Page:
Planning the new industrial nation: Scotland 1931 to 1979

Jim Tomlinson, Ewan Gibbs

Research output: Contribution to journalArticle

Abstract

Despite the continuing strength of Unionist politics in Scotland, from the inter-war economic crisis onwards, there slowly emerged distinctive understanding of a Scottish industrial economy. Aided by administrative devolution, and from the 1940s by a UK-wide turn towards economic planning, a project aimed at a planned modernisation of Scottish industry gained increasing traction. This article focuses on the activities of the technocratic elements of the Scottish elite, the civil servants and academic economists who played a key role in conceptualising and quantifying the Scottish economy, and making and applying policy to develop the Scottish industrial nation between the 1930s and 1970s.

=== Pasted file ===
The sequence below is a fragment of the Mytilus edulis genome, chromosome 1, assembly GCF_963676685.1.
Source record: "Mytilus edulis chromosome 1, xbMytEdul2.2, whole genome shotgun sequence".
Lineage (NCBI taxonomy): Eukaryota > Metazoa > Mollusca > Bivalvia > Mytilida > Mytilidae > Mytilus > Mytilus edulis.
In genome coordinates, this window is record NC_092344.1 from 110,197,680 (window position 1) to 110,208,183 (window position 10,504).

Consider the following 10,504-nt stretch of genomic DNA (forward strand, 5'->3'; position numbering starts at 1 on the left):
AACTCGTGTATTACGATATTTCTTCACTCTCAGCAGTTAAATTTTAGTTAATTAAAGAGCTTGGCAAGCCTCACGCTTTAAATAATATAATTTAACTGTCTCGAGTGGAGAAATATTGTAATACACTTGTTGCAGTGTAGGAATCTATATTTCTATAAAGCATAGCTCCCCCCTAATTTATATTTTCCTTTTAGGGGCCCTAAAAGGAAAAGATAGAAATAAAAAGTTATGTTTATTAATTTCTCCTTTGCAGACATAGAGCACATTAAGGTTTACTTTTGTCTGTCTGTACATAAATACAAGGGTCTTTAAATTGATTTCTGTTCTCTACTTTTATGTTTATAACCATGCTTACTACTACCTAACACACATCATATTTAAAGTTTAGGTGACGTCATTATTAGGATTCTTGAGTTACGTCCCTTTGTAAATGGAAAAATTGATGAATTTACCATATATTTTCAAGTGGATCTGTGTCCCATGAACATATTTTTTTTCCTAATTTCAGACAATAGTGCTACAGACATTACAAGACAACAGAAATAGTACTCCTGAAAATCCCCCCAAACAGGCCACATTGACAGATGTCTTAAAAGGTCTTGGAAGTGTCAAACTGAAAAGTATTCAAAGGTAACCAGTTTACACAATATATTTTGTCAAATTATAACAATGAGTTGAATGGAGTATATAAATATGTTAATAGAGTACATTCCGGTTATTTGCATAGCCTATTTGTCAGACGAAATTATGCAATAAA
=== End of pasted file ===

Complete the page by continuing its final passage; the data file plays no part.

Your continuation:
Original languageEnglish
Pages (from-to)584-606
JournalContemporary British History
Volume30
Issue number4
DOIs
Publication statusE-pub ahead of print - 29 Jul 2016
Externally publishedYes

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industrial nation
industrial economy
economic planning
civil servant
economic crisis
economist
decentralization
modernization
elite
Planning
Economics
devolution
planning
economy
politics
industry
Modernization
economics
Industry
Scotland

Cite this

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Planning the new industrial nation : Scotland 1931 to 1979. / Tomlinson, Jim; Gibbs, Ewan.

In: Contemporary British History, Vol. 30, No. 4, 29.07.2016, p. 584-606.

Research output: Contribution to journalArticle

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